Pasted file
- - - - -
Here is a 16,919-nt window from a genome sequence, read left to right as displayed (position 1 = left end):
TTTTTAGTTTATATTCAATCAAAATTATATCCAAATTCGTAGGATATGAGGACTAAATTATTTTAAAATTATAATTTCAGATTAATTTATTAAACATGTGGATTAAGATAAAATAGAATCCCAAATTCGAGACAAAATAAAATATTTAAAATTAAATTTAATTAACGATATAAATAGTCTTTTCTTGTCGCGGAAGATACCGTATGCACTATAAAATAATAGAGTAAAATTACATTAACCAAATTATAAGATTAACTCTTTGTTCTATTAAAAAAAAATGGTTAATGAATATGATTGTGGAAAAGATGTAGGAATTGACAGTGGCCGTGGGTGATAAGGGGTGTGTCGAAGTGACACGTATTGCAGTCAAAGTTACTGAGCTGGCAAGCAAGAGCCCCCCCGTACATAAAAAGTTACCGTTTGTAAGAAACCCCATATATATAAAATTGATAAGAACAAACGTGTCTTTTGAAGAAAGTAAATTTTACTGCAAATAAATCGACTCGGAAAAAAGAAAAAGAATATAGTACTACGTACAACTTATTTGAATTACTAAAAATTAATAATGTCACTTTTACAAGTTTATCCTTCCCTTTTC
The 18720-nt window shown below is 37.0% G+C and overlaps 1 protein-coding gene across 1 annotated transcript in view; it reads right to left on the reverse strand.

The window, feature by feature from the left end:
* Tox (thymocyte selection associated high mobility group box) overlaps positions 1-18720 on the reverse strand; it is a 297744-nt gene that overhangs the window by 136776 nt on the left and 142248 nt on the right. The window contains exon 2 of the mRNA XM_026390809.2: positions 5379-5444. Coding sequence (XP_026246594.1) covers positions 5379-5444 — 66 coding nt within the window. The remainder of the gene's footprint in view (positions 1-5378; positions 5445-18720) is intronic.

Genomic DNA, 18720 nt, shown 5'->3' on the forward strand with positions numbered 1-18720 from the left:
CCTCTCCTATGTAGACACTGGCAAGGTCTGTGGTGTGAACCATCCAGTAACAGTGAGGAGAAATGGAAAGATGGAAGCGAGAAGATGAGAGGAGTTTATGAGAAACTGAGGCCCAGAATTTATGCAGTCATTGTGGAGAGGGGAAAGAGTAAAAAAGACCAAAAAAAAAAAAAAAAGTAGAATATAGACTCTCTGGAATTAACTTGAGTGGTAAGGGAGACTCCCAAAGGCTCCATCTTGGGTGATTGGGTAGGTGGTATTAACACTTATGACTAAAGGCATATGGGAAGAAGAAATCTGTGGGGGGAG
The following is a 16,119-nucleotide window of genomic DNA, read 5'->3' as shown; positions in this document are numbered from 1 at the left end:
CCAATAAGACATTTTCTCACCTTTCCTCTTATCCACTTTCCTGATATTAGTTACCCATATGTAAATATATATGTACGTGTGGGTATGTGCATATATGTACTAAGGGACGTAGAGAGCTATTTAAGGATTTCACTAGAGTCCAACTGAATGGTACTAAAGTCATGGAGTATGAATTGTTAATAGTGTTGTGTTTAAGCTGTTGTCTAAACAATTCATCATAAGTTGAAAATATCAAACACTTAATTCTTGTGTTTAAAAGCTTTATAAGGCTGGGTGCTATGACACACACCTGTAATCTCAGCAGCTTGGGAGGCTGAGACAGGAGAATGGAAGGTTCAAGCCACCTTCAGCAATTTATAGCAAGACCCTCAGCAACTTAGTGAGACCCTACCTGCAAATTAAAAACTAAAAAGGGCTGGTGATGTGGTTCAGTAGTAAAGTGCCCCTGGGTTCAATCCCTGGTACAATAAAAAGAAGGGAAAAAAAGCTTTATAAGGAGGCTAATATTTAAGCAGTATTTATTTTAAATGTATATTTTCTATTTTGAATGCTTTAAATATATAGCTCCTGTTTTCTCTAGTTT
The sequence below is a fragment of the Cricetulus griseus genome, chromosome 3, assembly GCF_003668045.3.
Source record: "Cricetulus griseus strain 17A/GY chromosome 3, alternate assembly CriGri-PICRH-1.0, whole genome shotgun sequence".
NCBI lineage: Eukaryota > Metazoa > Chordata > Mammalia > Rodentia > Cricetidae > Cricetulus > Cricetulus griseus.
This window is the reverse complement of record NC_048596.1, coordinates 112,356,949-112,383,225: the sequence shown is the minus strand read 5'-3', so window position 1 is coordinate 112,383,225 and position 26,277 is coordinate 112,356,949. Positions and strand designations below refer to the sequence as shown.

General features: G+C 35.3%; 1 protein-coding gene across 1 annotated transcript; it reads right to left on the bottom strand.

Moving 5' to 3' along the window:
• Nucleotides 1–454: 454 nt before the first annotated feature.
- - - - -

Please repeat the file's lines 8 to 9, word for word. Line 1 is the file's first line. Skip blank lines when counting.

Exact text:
The following is a 16,119-nucleotide window of genomic DNA, read 5'->3' as shown; positions in this document are numbered from 1 at the left end:
CCAATAAGACATTTTCTCACCTTTCCTCTTATCCACTTTCCTGATATTAGTTACCCATATGTAAATATATATGTACGTGTGGGTATGTGCATATATGTACTAAGGGACGTAGAGAGCTATTTAAGGATTTCACTAGAGTCCAACTGAATGGTACTAAAGTCATGGAGTATGAATTGTTAATAGTGTTGTGTTTAAGCTGTTGTCTAAACAATTCATCATAAGTTGAAAATATCAAACACTTAATTCTTGTGTTTAAAAGCTTTATAAGGCTGGGTGCTATGACACACACCTGTAATCTCAGCAGCTTGGGAGGCTGAGACAGGAGAATGGAAGGTTCAAGCCACCTTCAGCAATTTATAGCAAGACCCTCAGCAACTTAGTGAGACCCTACCTGCAAATTAAAAACTAAAAAGGGCTGGTGATGTGGTTCAGTAGTAAAGTGCCCCTGGGTTCAATCCCTGGTACAATAAAAAGAAGGGAAAAAAAGCTTTATAAGGAGGCTAATATTTAAGCAGTATTTATTTTAAATGTATATTTTCTATTTTGAATGCTTTAAATATATAGCTCCTGTTTTCTCTAGTTT